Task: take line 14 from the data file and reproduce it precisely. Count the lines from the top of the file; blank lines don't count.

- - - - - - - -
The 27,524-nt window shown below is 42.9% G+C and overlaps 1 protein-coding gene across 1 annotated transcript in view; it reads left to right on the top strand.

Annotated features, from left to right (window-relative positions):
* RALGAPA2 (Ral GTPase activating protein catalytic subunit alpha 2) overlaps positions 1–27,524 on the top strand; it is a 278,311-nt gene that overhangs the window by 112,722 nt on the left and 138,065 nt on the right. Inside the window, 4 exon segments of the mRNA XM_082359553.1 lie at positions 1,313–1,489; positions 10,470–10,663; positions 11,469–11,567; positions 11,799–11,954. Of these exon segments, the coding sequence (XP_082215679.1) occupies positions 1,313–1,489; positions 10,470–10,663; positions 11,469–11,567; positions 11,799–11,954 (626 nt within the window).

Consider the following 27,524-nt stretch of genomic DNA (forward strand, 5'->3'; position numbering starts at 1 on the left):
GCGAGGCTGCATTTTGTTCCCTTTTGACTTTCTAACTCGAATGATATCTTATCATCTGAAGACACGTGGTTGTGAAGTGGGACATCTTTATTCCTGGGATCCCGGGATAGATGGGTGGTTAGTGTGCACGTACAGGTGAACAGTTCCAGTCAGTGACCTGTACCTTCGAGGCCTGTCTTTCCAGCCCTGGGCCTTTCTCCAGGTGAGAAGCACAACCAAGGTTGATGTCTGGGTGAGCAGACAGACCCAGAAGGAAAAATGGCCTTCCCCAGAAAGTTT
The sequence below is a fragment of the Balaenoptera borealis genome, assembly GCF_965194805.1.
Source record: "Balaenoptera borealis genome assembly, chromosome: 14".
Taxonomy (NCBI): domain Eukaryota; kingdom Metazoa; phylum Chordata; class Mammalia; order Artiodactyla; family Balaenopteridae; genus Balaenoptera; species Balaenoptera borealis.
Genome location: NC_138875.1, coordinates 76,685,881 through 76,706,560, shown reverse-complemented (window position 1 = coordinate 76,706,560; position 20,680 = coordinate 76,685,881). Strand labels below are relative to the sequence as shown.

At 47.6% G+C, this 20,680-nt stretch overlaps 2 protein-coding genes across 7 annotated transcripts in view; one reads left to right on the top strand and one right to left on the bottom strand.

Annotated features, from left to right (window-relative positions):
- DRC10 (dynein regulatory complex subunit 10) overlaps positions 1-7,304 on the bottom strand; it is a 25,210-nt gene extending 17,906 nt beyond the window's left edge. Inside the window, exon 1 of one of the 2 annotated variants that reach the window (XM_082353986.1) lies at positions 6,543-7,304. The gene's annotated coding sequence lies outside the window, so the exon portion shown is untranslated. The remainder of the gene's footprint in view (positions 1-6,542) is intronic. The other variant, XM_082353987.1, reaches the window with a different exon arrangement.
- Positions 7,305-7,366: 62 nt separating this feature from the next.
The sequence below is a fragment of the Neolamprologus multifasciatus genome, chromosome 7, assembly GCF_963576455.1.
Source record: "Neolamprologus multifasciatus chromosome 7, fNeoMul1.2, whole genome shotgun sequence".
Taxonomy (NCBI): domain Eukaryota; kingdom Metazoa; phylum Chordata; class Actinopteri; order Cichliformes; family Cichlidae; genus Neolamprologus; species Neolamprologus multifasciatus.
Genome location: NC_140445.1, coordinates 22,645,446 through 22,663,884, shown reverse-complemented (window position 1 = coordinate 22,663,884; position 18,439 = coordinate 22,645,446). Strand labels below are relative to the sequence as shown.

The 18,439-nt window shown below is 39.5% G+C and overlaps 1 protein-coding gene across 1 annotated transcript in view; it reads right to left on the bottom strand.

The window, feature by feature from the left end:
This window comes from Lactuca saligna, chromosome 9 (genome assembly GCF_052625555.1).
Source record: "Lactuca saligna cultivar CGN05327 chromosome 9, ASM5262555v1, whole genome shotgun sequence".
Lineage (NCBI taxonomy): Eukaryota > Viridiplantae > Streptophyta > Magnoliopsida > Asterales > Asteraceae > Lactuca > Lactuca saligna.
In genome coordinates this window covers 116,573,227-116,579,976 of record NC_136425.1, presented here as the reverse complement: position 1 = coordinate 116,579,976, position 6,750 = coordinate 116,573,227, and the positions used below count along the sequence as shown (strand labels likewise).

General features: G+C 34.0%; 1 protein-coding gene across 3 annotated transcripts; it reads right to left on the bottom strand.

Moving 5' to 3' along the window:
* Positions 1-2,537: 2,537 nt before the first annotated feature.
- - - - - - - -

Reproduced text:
The sequence below is a fragment of the Neolamprologus multifasciatus genome, chromosome 7, assembly GCF_963576455.1.